The disease is mainly caused by insufficient intake of vitamin B12 (such as congenital insufficient reserves, long-term vegetarian diet, etc.), as well as abnormal absorption, transport, and metabolism due to various reasons. A preventive measure is to eat foods high in vitamin B12, such as seafood and eggs, and milk. It is generally said that there is no need to worry about overdosing on vitamin B12 because it is not absorbed more than necessary even if it is taken in excess.
The main treatment is to supplement vitamin preparations and adjust the dietary structure. If vitamin B12 deficiency is not treated in time, it will cause skin damage, nervous system damage, anemia, etc., and even death in severe cases. Usually ensuring the intake of meat and dairy products, can prevent the occurrence of the disease.
Causes of vitamin B12 Deficiency:
Vitamin B12 deficiency is caused by a lack of an intrinsic factor secreted by the stomach that is necessary for the absorption of vitamin B12. To absorb vitamin B12 in the intestine, it is necessary to bind not only vitamin B12 but also an endogenous factor, which is a kind of protein. However, if the endogenous factor is not produced from the stomach for some reason, symptoms occur due to the inability to absorb vitamin B12.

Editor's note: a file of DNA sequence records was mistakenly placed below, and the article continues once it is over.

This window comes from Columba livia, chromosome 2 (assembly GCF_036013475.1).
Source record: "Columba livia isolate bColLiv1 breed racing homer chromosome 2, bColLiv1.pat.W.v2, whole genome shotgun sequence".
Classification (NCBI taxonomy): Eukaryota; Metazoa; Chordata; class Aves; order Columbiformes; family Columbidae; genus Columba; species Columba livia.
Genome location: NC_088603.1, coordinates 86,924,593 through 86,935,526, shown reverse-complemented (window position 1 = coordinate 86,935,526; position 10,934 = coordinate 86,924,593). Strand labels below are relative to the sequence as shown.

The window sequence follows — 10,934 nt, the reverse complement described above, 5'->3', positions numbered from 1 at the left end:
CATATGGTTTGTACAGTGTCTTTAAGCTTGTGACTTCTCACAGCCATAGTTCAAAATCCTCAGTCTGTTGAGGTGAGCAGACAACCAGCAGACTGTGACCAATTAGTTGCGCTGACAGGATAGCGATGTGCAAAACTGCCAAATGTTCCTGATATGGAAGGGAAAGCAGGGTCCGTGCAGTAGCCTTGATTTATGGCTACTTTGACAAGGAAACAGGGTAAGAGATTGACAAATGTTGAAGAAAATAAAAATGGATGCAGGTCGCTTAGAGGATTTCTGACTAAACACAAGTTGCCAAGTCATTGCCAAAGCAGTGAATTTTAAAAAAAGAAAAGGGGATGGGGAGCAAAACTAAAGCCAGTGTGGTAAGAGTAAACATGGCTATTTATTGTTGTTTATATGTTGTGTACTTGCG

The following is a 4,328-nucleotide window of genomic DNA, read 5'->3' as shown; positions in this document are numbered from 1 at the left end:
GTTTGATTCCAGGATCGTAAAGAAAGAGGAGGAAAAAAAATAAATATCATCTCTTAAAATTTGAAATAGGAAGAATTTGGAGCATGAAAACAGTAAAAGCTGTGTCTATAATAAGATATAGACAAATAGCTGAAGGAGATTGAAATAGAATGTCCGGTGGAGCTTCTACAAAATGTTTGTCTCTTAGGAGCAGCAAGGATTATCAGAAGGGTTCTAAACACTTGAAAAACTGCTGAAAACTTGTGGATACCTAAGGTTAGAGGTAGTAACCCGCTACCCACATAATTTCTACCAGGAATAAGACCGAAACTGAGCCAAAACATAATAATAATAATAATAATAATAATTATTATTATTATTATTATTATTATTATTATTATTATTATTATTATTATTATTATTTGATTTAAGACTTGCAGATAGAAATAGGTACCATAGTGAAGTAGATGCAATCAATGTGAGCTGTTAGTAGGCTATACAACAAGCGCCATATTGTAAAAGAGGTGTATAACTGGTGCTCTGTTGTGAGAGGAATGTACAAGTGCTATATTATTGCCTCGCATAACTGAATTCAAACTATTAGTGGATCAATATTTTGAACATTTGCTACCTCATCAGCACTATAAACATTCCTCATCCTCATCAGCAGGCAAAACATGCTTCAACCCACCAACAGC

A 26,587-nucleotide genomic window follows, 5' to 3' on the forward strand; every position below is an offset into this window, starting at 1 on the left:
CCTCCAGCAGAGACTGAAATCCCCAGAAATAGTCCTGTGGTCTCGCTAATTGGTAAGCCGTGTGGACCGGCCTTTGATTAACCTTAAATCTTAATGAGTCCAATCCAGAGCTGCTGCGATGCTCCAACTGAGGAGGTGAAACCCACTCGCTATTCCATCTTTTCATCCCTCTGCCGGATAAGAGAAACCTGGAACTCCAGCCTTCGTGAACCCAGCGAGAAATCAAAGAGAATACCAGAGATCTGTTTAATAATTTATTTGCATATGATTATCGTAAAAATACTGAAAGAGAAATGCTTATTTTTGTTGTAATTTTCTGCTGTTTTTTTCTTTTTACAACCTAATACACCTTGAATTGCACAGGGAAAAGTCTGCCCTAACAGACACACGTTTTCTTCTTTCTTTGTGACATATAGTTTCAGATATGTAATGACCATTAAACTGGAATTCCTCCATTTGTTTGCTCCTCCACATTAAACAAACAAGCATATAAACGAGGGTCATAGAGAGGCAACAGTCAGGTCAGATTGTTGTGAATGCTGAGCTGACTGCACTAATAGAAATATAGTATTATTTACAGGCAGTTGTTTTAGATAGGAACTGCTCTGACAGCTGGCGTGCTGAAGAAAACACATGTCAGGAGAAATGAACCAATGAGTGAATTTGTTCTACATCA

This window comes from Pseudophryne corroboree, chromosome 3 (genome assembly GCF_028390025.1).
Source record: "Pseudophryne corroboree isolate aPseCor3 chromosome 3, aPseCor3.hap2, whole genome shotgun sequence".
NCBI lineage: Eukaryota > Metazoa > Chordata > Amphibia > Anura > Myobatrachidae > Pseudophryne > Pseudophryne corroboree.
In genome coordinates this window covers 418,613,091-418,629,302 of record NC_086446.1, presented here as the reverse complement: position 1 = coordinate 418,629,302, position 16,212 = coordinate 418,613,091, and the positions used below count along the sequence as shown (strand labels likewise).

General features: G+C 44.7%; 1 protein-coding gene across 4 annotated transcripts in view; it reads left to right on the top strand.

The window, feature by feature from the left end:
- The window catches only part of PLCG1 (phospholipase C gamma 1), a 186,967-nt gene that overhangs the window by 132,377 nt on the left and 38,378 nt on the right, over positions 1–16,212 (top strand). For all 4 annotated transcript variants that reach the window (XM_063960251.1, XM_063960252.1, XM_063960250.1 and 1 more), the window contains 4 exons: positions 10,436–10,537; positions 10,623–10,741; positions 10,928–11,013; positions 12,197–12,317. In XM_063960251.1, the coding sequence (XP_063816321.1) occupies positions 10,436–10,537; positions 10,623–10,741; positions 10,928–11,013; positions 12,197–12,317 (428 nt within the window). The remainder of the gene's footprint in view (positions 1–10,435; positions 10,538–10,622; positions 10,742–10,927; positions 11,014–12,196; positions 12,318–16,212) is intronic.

• Insufficient intake of vitamin B12: Insufficiency of congenital reserve: Pregnant women are often deficient in vitamin B12 due to a long-term vegetarian diet, pernicious anemia, and gastrointestinal surgery, which leads to a decrease in the congenital reserve of newborns.
  • Unreasonable dietary structure: Long-term vegetarian or phenylketonuria patients who refuse to consume animal protein for a long time can cause vitamin B12 deficiency in the body.
  • Pernicious anemia: Pernicious anemia is the most common cause of vitamin B12 deficiency.
  • Abnormal Absorption: Abnormal or absent intrinsic factor, slow release of vitamin B12, reduced absorption of vitamin B12 in the body. In abnormal absorption, our body is unable to absorb nutrients from their diets, such as carbohydrates, proteins, fats, minerals or vitamins, etc.